Neuroscientists from Duke University’s Center for Neuroengineering have successfully endowed monkeys with the ability to move robotic wheelchairs using thought alone.
The dazzling advancement is the subject of a new study published today in Scientific Reports.
“In some severely disabled people, even blinking is not possible,” said Dr. Miguel Nicolelis, study author and co-director of the Duke Center for Engineering, in a statement. “For them, using a wheelchair or device controlled by noninvasive measures like an EEG (a device that monitors brain waves through electrodes on the scalp) may not be sufficient. We show clearly that if you have intracranial implants, you get better control of a wheelchair than with noninvasive devices.”
The brain-machine interface works by utilizing signals from neurons in two regions of the monkey’s brain, regions specifically involved with sensation and movement.
Scientists started experimenting with the technique back in 2012. The researchers implanted an array of microfilaments in the premotor and somatosensory regions of two rhesus monkeys. They then trained the monkeys to navigate the wheelchair towards a goal: a bowl of grapes. All the while, the scientists monitored the monkeys’ brain activity. A computer system then translated the brain signals into digital motor commands capable of controlling the wheelchair’s movements.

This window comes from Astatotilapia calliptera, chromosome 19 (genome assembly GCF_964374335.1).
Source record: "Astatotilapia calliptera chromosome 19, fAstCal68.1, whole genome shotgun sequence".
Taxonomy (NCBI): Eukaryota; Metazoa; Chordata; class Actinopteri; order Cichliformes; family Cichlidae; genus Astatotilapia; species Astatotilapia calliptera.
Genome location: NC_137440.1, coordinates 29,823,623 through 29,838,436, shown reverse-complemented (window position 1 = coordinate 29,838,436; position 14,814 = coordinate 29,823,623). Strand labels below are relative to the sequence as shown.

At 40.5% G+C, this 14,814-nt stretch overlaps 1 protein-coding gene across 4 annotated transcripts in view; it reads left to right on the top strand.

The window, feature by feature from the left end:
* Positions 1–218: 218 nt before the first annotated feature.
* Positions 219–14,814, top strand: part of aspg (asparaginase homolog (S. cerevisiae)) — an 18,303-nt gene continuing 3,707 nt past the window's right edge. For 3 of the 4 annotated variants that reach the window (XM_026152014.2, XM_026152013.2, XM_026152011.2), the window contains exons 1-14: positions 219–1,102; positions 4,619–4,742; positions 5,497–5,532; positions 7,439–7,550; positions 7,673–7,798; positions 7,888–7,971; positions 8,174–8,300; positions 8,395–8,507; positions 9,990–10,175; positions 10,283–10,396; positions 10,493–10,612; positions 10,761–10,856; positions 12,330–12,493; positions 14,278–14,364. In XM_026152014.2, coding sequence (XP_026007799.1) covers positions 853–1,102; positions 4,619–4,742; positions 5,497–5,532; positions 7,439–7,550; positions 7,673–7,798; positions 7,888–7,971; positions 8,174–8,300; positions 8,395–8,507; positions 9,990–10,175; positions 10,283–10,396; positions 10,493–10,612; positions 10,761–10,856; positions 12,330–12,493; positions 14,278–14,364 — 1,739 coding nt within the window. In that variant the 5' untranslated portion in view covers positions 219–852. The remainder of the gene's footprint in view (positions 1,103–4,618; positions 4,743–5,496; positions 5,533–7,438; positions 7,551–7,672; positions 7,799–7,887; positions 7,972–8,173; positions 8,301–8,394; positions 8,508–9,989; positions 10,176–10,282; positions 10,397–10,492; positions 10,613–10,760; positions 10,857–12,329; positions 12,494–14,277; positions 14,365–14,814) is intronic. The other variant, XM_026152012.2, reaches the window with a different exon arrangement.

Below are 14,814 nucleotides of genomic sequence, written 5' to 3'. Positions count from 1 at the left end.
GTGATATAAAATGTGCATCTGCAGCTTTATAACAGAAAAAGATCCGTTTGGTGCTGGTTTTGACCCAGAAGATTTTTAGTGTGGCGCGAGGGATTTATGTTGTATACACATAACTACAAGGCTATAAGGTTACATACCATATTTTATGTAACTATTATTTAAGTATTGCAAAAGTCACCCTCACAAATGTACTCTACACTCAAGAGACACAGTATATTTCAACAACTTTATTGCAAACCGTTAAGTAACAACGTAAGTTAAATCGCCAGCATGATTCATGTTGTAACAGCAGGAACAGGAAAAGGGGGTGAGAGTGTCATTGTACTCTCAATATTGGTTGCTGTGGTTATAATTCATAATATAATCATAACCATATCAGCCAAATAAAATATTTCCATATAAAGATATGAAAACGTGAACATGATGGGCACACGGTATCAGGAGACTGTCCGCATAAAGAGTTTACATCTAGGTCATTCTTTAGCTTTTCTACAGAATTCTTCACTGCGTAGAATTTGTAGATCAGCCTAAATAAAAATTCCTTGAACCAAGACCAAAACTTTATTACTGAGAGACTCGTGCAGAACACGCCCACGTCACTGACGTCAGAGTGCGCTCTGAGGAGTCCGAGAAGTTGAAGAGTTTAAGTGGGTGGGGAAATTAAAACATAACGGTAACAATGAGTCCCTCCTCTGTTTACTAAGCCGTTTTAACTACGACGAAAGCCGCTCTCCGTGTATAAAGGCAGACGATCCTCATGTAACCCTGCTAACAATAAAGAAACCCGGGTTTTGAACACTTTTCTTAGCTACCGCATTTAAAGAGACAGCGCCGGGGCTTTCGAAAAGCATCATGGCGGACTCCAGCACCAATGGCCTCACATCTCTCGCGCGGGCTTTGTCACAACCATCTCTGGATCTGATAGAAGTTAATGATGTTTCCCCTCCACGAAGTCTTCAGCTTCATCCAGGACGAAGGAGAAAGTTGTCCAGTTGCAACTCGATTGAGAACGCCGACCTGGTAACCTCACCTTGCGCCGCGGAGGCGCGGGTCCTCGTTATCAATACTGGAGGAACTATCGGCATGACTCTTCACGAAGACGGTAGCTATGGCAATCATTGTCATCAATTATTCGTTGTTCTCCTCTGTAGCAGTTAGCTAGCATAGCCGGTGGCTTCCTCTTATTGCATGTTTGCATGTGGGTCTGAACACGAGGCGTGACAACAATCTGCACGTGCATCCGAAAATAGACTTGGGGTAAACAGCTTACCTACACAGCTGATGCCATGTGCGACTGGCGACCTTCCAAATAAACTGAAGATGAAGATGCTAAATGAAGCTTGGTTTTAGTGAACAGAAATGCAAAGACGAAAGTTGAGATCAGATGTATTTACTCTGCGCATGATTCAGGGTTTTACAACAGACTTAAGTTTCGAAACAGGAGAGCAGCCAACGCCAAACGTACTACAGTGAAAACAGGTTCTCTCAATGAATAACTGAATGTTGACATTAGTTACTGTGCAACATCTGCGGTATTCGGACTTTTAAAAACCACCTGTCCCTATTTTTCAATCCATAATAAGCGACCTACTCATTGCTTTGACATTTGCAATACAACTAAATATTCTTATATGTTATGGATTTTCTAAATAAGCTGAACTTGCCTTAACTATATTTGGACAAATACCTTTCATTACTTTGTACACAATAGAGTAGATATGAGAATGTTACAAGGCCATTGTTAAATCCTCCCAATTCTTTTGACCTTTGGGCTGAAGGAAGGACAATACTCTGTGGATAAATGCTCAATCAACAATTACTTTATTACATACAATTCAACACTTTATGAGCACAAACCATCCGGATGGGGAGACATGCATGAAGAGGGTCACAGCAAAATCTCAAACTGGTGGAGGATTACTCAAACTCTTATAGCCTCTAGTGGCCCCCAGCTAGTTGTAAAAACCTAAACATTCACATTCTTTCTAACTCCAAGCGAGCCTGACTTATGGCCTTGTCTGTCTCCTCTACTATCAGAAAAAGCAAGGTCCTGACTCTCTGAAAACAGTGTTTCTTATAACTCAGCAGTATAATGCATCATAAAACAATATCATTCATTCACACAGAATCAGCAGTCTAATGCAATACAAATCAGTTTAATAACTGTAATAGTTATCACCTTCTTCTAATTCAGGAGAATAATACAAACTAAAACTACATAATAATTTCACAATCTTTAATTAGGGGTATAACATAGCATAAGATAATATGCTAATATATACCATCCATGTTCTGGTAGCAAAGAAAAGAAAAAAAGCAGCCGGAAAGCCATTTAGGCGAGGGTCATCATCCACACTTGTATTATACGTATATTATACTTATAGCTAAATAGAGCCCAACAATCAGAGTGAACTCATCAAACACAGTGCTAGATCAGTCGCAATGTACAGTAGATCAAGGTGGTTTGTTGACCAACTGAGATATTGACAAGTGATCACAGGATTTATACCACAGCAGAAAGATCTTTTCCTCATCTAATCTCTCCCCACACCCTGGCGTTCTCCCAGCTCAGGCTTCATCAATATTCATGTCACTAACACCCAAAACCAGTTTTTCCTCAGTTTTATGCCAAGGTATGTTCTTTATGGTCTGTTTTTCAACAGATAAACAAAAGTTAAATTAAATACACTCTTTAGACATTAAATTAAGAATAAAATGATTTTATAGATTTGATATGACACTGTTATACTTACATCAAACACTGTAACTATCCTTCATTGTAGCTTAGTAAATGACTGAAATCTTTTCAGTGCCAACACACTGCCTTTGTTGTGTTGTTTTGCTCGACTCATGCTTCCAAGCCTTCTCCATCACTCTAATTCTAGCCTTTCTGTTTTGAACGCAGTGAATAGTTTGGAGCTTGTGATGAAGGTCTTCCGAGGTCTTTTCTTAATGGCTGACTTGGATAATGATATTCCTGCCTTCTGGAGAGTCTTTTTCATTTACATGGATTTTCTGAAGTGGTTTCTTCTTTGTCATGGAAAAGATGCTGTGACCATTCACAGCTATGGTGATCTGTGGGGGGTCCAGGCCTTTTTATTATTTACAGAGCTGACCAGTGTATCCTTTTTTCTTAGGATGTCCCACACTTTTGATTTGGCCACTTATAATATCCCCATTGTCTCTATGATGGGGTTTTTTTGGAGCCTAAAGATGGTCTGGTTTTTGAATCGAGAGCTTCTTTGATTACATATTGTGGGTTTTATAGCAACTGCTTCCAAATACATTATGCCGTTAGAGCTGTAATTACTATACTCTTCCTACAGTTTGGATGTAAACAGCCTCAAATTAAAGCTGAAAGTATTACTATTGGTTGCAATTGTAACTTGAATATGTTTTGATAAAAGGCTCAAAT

As the monkeys’ proficiency at controlling the wheelchair improved, the scientists saw brain signals that showed the monkeys were thinking about the distance between them and the grapes.
“This was not a signal that was present in the beginning of the training, but something that emerged as an effect of the monkeys becoming proficient in this task,” said Nicolelis. “This was a surprise. It demonstrated the brain’s enormous flexibility to assimilate a device, in this case a wheelchair, and that device’s spatial relationships to the surrounding world.”
The researchers note in their study that brain-machine interface will likely have a profound clinical impact, and improve mobility for the disabled.
According to Popular Science, the surgery to install the device is minimally invasive and some implants have been left in a monkey’s brain for seven years. What’s more, Nicolelis believes they could be left in the brain for much longer.
The experiments measured the activity of nearly 300 neurons in each monkey, but Nicolelis’ lab has reported the ability to record up to 2,000 neurons in the past. Before seeking to start trials using humans, the team wants to record more neuronal signals in monkeys to improve the technique’s accuracy.